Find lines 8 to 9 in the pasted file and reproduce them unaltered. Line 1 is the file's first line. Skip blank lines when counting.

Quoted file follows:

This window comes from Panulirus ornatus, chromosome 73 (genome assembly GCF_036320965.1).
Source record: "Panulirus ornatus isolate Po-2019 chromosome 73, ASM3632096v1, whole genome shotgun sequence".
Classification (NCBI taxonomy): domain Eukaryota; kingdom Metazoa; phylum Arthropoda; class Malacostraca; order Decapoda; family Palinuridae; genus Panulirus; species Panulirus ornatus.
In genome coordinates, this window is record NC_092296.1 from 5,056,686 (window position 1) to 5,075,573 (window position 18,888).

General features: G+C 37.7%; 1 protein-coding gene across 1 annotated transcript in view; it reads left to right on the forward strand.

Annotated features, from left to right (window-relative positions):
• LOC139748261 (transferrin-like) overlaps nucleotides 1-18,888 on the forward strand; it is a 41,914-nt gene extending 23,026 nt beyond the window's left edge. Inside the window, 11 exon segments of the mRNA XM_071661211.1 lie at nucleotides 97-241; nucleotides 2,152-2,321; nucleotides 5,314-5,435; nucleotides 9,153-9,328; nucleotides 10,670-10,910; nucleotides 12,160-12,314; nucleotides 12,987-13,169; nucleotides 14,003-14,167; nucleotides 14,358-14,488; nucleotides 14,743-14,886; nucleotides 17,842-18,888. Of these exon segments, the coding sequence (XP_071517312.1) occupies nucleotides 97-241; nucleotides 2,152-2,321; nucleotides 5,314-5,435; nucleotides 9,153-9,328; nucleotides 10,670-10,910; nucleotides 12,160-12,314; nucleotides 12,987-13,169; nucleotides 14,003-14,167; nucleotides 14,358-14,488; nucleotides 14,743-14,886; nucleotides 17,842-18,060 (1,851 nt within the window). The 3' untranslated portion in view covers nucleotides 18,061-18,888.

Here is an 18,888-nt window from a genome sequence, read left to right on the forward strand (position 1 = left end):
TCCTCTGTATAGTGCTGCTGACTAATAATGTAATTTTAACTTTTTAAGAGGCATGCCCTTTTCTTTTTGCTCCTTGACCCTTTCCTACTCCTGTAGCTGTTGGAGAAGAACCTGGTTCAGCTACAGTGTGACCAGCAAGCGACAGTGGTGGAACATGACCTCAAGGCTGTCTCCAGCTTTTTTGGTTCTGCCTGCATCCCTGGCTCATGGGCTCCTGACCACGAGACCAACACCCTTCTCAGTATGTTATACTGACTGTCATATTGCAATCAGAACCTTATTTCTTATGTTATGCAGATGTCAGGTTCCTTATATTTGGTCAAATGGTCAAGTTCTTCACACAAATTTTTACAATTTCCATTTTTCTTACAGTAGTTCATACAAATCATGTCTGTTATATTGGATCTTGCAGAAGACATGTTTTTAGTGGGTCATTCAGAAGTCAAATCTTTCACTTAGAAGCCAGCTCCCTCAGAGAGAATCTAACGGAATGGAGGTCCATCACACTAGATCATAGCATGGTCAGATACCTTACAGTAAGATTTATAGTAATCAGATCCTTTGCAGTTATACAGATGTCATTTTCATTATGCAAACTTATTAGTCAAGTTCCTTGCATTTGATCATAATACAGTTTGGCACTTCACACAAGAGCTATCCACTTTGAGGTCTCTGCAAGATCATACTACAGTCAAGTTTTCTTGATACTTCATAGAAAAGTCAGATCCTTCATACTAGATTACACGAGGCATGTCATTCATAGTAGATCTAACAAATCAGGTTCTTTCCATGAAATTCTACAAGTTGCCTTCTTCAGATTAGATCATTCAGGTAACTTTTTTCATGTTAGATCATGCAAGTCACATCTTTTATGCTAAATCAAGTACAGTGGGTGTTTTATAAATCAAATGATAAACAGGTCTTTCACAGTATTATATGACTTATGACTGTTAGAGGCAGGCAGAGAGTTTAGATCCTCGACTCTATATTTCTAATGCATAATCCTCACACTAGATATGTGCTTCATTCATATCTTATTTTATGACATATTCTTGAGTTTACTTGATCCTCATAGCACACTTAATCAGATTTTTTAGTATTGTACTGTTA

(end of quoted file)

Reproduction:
Here is an 18,888-nt window from a genome sequence, read left to right on the forward strand (position 1 = left end):
TCCTCTGTATAGTGCTGCTGACTAATAATGTAATTTTAACTTTTTAAGAGGCATGCCCTTTTCTTTTTGCTCCTTGACCCTTTCCTACTCCTGTAGCTGTTGGAGAAGAACCTGGTTCAGCTACAGTGTGACCAGCAAGCGACAGTGGTGGAACATGACCTCAAGGCTGTCTCCAGCTTTTTTGGTTCTGCCTGCATCCCTGGCTCATGGGCTCCTGACCACGAGACCAACACCCTTCTCAGTATGTTATACTGACTGTCATATTGCAATCAGAACCTTATTTCTTATGTTATGCAGATGTCAGGTTCCTTATATTTGGTCAAATGGTCAAGTTCTTCACACAAATTTTTACAATTTCCATTTTTCTTACAGTAGTTCATACAAATCATGTCTGTTATATTGGATCTTGCAGAAGACATGTTTTTAGTGGGTCATTCAGAAGTCAAATCTTTCACTTAGAAGCCAGCTCCCTCAGAGAGAATCTAACGGAATGGAGGTCCATCACACTAGATCATAGCATGGTCAGATACCTTACAGTAAGATTTATAGTAATCAGATCCTTTGCAGTTATACAGATGTCATTTTCATTATGCAAACTTATTAGTCAAGTTCCTTGCATTTGATCATAATACAGTTTGGCACTTCACACAAGAGCTATCCACTTTGAGGTCTCTGCAAGATCATACTACAGTCAAGTTTTCTTGATACTTCATAGAAAAGTCAGATCCTTCATACTAGATTACACGAGGCATGTCATTCATAGTAGATCTAACAAATCAGGTTCTTTCCATGAAATTCTACAAGTTGCCTTCTTCAGATTAGATCATTCAGGTAACTTTTTTCATGTTAGATCATGCAAGTCACATCTTTTATGCTAAATCAAGTACAGTGGGTGTTTTATAAATCAAATGATAAACAGGTCTTTCACAGTATTATATGACTTATGACTGTTAGAGGCAGGCAGAGAGTTTAGATCCTCGACTCTATATTTCTAATGCATAATCCTCACACTAGATATGTGCTTCATTCATATCTTATTTTATGACATATTCTTGAGTTTACTTGATCCTCATAGCACACTTAATCAGATTTTTTAGTATTGTACTGTTA